Software Development: Code quality at PDMS
Writing software that runs, and meets the client requirements, is one thing. But writing software that is also maintainable, performant, extensible, efficient and readable is another.
In my 20+ years (yikes!) of working in software development, I have seen that there is no magic bullet that ensures that all these metrics are met, but the routine application of a range of different measures within the software development life cycle can all contribute towards the overall quality of the code.
Having an agreed set of coding standards can contribute significantly to the readability and maintainability of code. These cover naming, layout and commenting conventions, as well as language guidelines. It promotes consistency between project teams, making it much easier for new team members to understand the code quickly.
A consistent, familiar solution architecture makes it much easier for developers to navigate their way around the code, and lays out clear patterns for “what code goes where”.
Peer code reviews
Requiring code reviews for all code change-sets promotes within-project consistency and knowledge sharing, and provides an opportunity for a “second pair of eyes” to spot any mistakes.
Working alongside colleagues on the same piece of code provides a great opportunity for learning, as well as a route to delivering quality code faster.
Development guidelines and principles
There are many articles about guiding principles out there, including industry favourites such as “don’t repeat yourself” (DRY), “you ain’t gonna need it” (YAGNI), “convention over configuration”, “keep it simple, stupid” (KISS), and the SOLID principles. Furthermore, developing web applications for accessibility and responsiveness should be the default.
Having an extensive set of unit tests, which are built into the solution from the start, means that updates and refactoring can be applied to the solution with confidence, and increases the likelihood of catching unexpected bugs early on.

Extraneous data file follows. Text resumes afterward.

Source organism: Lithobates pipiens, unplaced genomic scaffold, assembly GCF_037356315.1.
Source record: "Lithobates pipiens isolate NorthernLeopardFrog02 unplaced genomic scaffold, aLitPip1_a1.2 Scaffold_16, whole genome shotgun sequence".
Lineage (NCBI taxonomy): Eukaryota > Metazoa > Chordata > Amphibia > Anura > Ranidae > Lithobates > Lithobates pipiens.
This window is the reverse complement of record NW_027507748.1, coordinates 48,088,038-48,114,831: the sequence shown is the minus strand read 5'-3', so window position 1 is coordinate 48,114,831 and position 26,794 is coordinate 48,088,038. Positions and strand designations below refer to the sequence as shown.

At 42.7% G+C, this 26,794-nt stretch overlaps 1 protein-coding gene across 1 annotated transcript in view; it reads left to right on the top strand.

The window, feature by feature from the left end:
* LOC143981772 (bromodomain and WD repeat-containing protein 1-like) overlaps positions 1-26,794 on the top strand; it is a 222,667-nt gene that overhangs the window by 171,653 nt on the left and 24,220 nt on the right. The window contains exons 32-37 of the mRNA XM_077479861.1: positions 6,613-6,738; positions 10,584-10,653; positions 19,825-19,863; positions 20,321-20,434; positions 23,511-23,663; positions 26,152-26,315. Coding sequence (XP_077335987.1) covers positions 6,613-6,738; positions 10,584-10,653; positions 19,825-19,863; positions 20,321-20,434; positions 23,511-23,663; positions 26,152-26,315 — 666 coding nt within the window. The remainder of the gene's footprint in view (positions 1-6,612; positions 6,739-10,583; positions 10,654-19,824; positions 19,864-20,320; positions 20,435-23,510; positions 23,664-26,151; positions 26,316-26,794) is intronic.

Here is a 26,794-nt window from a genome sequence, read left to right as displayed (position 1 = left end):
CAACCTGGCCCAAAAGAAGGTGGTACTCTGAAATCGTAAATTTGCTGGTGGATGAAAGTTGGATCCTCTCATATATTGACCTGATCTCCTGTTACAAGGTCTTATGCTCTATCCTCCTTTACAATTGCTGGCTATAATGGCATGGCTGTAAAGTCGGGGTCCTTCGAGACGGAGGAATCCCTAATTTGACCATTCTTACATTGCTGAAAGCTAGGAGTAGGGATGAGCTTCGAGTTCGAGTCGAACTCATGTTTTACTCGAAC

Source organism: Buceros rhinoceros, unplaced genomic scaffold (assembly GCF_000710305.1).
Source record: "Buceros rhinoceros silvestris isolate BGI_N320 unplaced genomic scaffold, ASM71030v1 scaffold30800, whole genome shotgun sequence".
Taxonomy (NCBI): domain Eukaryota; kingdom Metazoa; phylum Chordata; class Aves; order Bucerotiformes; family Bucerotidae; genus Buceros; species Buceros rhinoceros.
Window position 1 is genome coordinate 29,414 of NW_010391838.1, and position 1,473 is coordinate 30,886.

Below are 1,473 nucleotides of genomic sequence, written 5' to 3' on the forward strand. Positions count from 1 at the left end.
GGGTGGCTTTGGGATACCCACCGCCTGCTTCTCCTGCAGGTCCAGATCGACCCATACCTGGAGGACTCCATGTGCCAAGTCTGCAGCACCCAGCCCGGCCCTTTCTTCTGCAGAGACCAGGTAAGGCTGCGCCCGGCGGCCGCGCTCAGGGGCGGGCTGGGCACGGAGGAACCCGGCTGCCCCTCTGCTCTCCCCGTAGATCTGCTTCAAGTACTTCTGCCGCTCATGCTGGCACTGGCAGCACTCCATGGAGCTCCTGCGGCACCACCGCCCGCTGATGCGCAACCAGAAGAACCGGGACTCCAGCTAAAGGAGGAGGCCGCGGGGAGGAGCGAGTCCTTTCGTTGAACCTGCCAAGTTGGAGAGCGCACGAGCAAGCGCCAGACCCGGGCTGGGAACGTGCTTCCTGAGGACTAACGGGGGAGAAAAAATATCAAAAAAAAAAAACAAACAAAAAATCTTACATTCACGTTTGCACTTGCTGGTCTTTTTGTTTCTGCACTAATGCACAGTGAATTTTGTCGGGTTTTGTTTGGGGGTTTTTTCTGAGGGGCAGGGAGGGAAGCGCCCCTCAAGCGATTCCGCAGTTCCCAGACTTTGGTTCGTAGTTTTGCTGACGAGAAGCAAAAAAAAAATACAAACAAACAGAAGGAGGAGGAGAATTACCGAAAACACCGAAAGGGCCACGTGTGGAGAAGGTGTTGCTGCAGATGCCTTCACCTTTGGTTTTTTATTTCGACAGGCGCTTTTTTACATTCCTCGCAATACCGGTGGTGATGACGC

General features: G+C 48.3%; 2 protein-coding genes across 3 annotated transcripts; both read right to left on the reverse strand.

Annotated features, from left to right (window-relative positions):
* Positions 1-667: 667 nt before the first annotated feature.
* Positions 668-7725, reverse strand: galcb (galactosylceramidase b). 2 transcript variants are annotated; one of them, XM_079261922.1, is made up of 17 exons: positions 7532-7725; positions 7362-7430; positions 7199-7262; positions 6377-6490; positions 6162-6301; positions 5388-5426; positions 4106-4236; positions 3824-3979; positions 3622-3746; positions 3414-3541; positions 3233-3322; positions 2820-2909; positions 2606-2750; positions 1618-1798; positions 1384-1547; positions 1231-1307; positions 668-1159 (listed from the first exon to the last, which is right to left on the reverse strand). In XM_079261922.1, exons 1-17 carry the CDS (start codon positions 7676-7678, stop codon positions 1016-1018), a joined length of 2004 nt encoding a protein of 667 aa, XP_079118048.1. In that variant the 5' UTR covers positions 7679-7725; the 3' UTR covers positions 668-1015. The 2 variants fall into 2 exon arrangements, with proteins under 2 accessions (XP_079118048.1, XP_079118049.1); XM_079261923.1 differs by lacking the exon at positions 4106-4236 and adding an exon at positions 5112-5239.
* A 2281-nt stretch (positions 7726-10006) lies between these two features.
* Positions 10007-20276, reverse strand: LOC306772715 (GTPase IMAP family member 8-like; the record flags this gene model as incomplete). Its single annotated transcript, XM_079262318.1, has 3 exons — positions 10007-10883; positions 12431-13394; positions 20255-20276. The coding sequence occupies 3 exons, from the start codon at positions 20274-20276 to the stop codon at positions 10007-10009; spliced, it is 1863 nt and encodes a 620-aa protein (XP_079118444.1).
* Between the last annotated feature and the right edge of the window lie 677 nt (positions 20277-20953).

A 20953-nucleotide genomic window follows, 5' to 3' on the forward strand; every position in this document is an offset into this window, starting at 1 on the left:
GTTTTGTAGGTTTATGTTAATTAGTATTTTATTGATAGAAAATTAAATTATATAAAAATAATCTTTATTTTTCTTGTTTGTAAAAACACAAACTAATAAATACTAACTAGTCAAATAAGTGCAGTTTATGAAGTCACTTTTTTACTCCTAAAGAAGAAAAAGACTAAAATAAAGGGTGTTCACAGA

Automated build and release pipelines already saves a lot of manual, error-prone effort in deploying software updates through the various test and live environments. They also ensure that the “integration” of all team members’ code changes build successfully, and can be extended to run a suite of integration tests.
Assessment for code security is an important aspect of the peer code review process, and it can be augmented by regularly running automated penetration test tools against test versions of the application. Any vulnerabilities identified can be rectified as soon as possible. Furthermore, signing the code itself, with a company certificate, can increase confidence in the integrity of the code.
Most mature software development life-cycle (SDLC) management tools allow code change-sets to be linked to “requirements” or “bugs” which describe the change or problem. This provides full traceability of the purpose of each code change. Since the software builds and releases are also managed through these tools, it is possible to trace specific change-sets to the build they were included in, and the environments that they have been released to. This is of enormous value when a project is under active development, as anyone on the team can immediately find out which code is where.
Source control branching strategies
Project teams often need to support live systems whilst working on long-running enhancements. It is therefore important to have a branching strategy that supports multiple concurrent development threads.
Where the release process is more than updating the code and the database, check lists can be used to ensure that nothing is forgotten in the run-up to, and during, live releases. These are typically built up over time, based on past experience.
Training and certification
Providing opportunities for developers to undertake external training and certification will always pay dividends. As new technologies and techniques are learnt, they can be disseminated through the company.
Following some, or all, of these processes can help make your application code more maintainable, performant, extensible, efficient and readable. Which, in turn, makes for happier project teams and more profitable projects.
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